Unaka is the most remote community in all of WNC. It is 45 minutes -- on a narrow two-lane road -- from the county seat, Murphy, which itself is two and half hours from Asheville. For years, Unaka boasted the "smallest school in North Carolina," and its graduates routinely excelled at Murphy High School, more than any other area. Last year, however, the county closed the school. Unaka has a community center, a volunteer fire department, and a vacant school building.

  • Snowbird Community Club -- Cherokee Reservation
    The Cherokee Reservation covers five WNC counties, all of which are in MAIN's first-phase service area. Snowbird is an extremely poor, isolated community in Graham County, the state's poorest county. This community has done more than any other to retain its Cherokee language and heritage. Their isolation from the Qualla Boundary at Cherokee makes it very difficult for them to communicate with tribal government and to use tribal services such as health and social services.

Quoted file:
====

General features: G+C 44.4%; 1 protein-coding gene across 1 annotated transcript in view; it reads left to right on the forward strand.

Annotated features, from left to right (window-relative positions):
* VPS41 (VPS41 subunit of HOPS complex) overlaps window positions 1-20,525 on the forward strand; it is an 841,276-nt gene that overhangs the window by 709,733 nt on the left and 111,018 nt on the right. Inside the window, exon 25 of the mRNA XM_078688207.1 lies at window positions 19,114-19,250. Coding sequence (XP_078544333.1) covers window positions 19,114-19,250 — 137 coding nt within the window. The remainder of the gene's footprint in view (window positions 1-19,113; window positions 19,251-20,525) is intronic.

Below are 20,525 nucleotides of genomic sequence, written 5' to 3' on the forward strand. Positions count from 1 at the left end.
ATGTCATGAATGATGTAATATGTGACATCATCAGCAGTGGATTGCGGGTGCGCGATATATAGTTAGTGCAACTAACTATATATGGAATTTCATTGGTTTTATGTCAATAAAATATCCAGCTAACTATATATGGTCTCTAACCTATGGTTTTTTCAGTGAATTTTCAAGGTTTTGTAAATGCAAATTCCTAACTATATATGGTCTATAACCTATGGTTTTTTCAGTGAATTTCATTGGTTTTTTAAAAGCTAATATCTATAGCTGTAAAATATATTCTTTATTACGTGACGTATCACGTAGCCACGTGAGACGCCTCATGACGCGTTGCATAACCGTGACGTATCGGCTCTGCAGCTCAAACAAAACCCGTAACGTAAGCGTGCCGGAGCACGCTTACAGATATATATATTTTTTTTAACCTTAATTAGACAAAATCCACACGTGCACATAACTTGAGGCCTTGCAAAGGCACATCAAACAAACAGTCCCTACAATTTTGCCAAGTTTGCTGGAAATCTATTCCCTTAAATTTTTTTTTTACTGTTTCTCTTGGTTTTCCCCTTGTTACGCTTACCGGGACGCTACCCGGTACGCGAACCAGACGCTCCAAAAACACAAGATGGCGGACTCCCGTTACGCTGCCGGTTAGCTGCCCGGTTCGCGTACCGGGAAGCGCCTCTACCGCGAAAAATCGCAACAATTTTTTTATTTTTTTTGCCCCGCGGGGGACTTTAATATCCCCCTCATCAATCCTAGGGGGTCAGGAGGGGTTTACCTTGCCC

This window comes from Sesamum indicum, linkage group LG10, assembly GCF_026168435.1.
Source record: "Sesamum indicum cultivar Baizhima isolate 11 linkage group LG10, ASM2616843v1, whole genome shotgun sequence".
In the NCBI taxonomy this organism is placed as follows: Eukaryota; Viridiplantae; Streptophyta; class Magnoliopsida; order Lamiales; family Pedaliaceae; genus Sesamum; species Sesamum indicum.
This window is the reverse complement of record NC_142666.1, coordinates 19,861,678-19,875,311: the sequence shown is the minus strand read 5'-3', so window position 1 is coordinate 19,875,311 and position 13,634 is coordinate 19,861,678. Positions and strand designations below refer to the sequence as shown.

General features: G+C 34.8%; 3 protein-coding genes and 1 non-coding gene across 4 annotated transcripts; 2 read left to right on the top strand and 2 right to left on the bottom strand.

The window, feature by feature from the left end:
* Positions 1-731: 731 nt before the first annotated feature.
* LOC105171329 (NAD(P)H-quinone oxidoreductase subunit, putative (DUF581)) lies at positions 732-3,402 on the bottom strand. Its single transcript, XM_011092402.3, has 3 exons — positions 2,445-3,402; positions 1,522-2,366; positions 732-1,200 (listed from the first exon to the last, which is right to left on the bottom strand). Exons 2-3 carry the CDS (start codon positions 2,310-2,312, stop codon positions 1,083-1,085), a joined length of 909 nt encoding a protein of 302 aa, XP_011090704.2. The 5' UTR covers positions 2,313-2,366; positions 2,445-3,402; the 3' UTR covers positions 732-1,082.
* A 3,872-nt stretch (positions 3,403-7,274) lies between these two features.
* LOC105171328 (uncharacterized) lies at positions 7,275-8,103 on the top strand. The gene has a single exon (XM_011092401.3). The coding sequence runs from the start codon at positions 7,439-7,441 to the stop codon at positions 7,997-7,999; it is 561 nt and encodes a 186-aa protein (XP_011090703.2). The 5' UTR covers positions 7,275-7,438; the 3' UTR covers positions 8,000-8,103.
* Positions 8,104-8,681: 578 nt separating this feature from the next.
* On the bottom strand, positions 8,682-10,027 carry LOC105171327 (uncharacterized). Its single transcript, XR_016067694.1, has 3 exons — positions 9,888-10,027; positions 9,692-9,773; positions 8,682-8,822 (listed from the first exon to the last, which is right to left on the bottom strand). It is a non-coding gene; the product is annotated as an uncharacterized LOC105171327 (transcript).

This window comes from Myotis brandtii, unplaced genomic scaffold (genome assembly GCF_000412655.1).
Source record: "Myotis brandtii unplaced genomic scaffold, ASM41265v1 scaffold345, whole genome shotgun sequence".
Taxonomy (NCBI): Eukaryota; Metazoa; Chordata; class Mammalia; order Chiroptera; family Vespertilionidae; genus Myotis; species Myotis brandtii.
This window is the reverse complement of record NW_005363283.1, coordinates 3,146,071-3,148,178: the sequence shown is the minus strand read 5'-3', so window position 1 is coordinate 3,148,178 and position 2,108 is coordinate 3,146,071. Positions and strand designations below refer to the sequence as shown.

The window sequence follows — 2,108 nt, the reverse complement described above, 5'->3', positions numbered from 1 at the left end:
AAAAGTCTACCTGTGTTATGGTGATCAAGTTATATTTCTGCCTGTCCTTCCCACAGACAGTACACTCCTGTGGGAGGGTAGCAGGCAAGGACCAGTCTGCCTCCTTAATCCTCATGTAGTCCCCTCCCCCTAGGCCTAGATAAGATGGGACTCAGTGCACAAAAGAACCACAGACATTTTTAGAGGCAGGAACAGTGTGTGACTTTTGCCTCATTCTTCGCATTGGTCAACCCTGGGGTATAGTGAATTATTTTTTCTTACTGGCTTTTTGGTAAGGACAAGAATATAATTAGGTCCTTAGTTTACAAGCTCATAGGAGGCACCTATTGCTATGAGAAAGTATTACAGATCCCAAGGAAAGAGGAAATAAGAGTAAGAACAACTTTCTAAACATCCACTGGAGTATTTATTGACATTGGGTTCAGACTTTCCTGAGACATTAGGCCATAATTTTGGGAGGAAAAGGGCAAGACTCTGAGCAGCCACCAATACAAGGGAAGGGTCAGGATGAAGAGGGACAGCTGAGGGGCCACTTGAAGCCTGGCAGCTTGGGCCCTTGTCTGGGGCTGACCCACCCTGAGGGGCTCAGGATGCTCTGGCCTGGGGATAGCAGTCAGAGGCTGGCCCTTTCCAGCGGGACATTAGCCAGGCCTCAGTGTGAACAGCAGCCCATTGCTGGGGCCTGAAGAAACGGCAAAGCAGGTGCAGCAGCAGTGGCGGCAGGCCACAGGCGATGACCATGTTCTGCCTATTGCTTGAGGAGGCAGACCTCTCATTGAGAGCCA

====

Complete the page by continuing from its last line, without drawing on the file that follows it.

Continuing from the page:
• Nantahala Community Club -- Macon County
    A part-time farming community whose residents must drive "out" at least 45 minutes to an hour for any type of employment, mostly out of county. The county seat is only 25 miles away, but the travel is treacherous and more than an hour's drive over the mountain. Nantahala has one of the smallest schools in the state, and their students excel on SAT scores and at college. Richard Baldwin, a native of the community, is the school principal and is a young, innovative leader and educator. Aggravating this community's isolation is that any phone call outside the community is long distance.